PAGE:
Pop rocker REBECCA ST JAMES went to Switzerland to find fresh spiritual input and that's reflected in her new album. Tony Cummings reports.
The latest album by Rebecca St James, 'If I Had One Chance To Tell You Something', is already being acclaimed by critics as her most rock-orientated since that classic of 1996, God. Certainly it has a fresh guitar-laden edge and will surely re-establish her with today's youth audience. Rebecca was clearly excited when she spoke about the album just prior to its release in November. "I'm working with Tedd T, who did my 'God' album, 'Christmas' and 'Pray' and has been a real mainstay with my music. Matt Bronlewee, who's also done quite a few of my recent albums, is really pulling some fresh rock stuff out on this album. So far it's been awesome! Then Shawn Shankel. He's done a lot of pop stuff. He's a really strong Christian, and he did Kimberly Locke and Hilary Duff, but he's really wanting to move away from just pop stuff to modern rock. I'm really pumped about what we're coming up with, too. It's a really strong team - we actually got all the producers in one room just the other day and it was a real sense of, God's doing something really cool here."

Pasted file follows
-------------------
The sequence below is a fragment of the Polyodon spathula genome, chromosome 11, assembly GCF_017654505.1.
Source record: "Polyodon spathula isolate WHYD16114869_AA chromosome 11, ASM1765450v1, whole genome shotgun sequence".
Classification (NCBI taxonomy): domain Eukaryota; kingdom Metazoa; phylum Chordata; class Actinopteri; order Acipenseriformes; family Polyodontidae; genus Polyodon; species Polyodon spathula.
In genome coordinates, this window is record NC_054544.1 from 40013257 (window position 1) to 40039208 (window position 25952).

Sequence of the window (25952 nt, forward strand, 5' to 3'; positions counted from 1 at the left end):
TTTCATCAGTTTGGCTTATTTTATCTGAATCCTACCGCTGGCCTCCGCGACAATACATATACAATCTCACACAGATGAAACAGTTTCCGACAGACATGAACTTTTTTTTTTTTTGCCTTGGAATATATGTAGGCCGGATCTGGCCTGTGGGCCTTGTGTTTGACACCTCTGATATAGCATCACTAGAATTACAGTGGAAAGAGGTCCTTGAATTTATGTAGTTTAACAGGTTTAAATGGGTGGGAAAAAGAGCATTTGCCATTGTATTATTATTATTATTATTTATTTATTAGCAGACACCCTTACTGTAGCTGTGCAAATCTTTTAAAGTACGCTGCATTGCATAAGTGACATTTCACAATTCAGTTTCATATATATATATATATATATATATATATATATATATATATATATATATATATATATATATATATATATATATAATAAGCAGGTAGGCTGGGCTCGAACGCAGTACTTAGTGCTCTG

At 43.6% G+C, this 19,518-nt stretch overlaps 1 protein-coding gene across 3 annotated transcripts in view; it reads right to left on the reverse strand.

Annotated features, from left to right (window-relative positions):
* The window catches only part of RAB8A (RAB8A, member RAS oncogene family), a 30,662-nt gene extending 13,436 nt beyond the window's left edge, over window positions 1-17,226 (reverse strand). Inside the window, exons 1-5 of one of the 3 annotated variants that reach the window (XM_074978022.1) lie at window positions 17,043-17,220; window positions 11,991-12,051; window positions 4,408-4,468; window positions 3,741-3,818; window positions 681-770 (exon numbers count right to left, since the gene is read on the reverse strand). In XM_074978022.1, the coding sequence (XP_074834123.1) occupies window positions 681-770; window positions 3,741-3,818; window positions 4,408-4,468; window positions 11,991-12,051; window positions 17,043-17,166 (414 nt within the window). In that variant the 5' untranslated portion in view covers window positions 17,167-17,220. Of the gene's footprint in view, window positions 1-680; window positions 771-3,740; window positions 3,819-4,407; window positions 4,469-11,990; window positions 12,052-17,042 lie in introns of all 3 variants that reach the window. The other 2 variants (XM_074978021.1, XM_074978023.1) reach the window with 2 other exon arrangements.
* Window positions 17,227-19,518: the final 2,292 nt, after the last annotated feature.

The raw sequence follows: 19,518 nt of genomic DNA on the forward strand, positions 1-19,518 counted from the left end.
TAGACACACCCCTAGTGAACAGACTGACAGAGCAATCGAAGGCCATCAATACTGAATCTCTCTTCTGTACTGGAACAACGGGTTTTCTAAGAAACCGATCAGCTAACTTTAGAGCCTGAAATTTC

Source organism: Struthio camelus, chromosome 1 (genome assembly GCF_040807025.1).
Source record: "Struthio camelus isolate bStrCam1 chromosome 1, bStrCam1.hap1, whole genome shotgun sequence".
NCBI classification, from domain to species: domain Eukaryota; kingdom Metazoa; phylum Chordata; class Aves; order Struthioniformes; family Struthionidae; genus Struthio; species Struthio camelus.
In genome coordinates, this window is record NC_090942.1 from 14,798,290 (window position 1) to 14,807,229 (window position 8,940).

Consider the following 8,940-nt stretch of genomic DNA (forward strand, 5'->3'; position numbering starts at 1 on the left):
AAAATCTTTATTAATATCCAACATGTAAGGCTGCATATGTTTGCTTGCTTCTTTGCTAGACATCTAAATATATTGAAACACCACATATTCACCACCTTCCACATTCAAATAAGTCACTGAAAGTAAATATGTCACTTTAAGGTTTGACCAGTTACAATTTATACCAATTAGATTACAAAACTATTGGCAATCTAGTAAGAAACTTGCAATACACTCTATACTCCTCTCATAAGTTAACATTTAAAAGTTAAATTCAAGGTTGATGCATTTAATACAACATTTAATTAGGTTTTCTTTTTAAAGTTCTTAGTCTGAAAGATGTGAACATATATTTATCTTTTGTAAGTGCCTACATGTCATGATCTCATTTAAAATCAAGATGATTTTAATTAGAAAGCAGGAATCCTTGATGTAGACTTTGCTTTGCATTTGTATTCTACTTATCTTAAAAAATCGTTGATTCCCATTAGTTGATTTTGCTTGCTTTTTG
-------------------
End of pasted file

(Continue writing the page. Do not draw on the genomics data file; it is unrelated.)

Intriguingly, the foundation stone of the album isn't hip record producers and knowing marketing men, but rather the L'Abri Fellowship Study Centre in Huemoz, Switzerland, the legendary retreat centre founded in 1955 by Christian theologian/philosopher Francis Schaeffer and his wife Edith. During the 70's and '80s L'Abri was a profound source of inspiration for the fledgling Christian music community and such artists as Mark Heard, Larry Norman and Steve Taylor made the trek to Switzerland to study at L'Abri. Even though Francis died in 1984, L'abri's work continues and it was for four weeks in September 2004 that Rebecca made the trip herself.
Rebecca immersed herself in study, reading, listening to audio tapes and discussing her questions with the L'Abri tutor assigned to her. She processed what she learned and worked in community among her new friends. She spent quiet time in prayer and Bible study and perhaps, more than anything, she listened for the still, small voice of God to speak. Rebecca told CCM magazine, "In every way, it was very renewing for me. Physically, you're out there and the sun is shining and you feel like you're healing - spiritually, emotionally, physically and mentally. And it was such a release for me.even the community aspect. I was a sponge. I needed to take it all in."